The experience of functioning of the ANC would have provided valuable lessons on the ability of officers from one service being able to coordinate planning and operations involving other services. However, none of this has been documented. This reality was expressed by the CDS when he stated in an interview to India Today, in end Dec 2020, that due to lack of joint training there is a limited understanding on the capabilities and employability of different services.

He added, ‘In the one year as CDS, I have imbibed a lot about the navy and the air force through regular briefings from them. But if this starts happening at the lower level, at the corps level, the leadership that will emerge will certainly be better aware (on joint manship).’ In addition, he stated, ‘Communication systems, and large part of our training are now being streamlined. Gradually, we are moving to joint training, not only at the officer level but the level of men (soldiers).’ This should have been incorporated much earlier.

Another opportunity for joint operational and logistics planning has been provided by the Chinese ingression in Ladakh. This must be exploited. To counter the Chinese, the army and the air force have deployed substantial assets in the sector. In addition, the army is converting a strike corps into a mountain role and air force fighters, likely to be employed in the region, are based in the plains. The navy has also deployed limited air resources in the sector to support gathering of intelligence and surveillance as also the MARCOS for special force operations. The spread of forces is immense, so is the need for their coordination in training, operations and logistics.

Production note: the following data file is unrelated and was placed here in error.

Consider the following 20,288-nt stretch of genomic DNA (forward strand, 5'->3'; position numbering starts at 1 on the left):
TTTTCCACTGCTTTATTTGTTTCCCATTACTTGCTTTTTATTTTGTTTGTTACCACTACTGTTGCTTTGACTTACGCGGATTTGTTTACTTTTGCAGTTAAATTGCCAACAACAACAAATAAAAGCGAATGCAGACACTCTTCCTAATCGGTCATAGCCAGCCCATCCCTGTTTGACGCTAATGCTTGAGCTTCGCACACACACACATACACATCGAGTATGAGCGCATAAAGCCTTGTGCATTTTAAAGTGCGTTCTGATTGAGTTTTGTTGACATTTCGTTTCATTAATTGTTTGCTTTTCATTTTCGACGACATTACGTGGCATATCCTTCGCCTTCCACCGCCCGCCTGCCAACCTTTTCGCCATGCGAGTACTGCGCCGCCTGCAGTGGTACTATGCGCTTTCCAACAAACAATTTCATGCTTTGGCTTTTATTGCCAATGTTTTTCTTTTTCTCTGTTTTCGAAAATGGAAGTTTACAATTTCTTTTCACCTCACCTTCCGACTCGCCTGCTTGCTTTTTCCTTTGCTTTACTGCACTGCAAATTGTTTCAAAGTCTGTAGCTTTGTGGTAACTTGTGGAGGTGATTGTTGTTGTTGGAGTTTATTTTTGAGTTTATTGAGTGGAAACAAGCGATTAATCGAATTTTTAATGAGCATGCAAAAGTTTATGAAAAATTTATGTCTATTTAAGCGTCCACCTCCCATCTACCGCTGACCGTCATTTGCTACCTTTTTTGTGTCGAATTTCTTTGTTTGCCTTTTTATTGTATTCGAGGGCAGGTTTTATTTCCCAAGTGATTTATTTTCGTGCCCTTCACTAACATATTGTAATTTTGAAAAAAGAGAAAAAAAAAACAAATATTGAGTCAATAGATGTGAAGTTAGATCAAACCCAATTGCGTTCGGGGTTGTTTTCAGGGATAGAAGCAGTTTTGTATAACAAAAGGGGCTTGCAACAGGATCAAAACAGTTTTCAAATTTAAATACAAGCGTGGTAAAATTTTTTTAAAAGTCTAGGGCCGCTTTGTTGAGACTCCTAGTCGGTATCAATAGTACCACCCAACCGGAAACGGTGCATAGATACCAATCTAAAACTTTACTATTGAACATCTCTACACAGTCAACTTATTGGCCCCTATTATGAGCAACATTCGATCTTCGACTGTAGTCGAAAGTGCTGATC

The Northern Command HQs should be allocated these forces under its command, rather than them remaining under respective service HQs, as is the current norm. Currently, air force assets operate under AOC J and K, who functions under the Western Air Command, though being a part of the Northern Command for coordination, while army assets are under Northern Command. The Northern Command HQs should form the test bed for all aspects of joint planning and operations. Its staff should be restructured and comprise of representatives from all services. The intention being to enable the staff to plan and integrate other services into joint operation and logistics plan. Service HQs could oversee the organization and process adopted.

With the situation in Ladakh having come to a stalemate and talks unlikely to pave the way for a solution, it is time to plan ahead. The summer strategies are now being evaluated. This should be done under a restructured Northern Command as a test bed.

The experience gained through this restructuring would be invaluable when structures and responsibilities within theatre commands are considered. The lessons gained could also be employed to reorient training syllabus in joint training institutes. However, for this to happen, service HQs should be willing to let go of resources under their command to the Northern Command. The command for this period should function under the COSC, rather than army HQs.